How will the World Cup happening in November impact betting levels?

This is a great question. I think there’s two parts to this. There will be an obvious impact on the expected betting turnover on the domestic football leagues, especially the key European ones; the Premier League, the Bundesliga, Primera Liga and Serie A that all plan to take a six-week break when the World Cup is on. However, this will balance out as the postponed games will be squeezed into an extended season, ending in late May 2023.

As already stated, we’re confident that this year’s tournament will be a betting bonanza, with regular bettors on premium football switching to betting on the tournament.

The games are being played at 6pm and 11pm locally, which is reasonably attractive from a European, African, Asian and even North and South American betting fan’s perspective, fairly similar to current domestic league timing.

There could be some impact on the dynamic nature of the games, given the heat of Qatar, even at this time; but I think the levels of excitement watching the world’s best teams will overcome any potential obstacles. It’s going to be a wonderful spectacle, in my opinion.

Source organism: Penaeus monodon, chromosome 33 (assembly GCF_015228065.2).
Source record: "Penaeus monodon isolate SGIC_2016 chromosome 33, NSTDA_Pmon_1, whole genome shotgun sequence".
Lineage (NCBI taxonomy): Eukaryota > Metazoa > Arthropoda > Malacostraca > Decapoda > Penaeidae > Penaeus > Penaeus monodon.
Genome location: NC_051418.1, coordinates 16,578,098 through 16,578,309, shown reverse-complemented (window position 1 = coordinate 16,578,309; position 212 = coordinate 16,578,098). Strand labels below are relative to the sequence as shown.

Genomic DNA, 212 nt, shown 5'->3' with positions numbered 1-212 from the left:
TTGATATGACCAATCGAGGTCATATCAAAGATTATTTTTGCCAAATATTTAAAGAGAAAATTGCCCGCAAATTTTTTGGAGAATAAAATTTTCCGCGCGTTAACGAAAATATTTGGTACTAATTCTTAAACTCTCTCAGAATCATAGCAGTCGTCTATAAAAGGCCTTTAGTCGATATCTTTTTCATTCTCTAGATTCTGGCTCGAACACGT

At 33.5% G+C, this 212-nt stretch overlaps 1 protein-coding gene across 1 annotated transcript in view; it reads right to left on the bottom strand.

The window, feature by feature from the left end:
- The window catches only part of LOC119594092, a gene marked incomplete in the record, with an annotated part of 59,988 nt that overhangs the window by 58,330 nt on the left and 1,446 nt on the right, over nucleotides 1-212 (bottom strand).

How will it compare to the Euros?

Last year’s tournament was brilliant, for drama, entertainment and excitement; but also as a betting event.

From a dramatic perspective, we had the near tragedy affecting Denmark’s Christian Eriksen and the brilliant way his team-mates responded, during the match and later in the tournament.

Later, we had the excitement and emotion of the final being decided on penalties and the trophy not “going home” to England but instead going to an Italy team who few forecasted as winners at the beginning of the tournament, after a disappointing qualification campaign.

Globally, betting revenues were significant but not in the same ballpark as the World Cup. Average betting turnover per match was reported at €1.2bn, with €4bn staked on the final. France as the outright winner was not a brilliant result but, at Digitain, we saw a lot of support for Croatia too, so balance was achieved.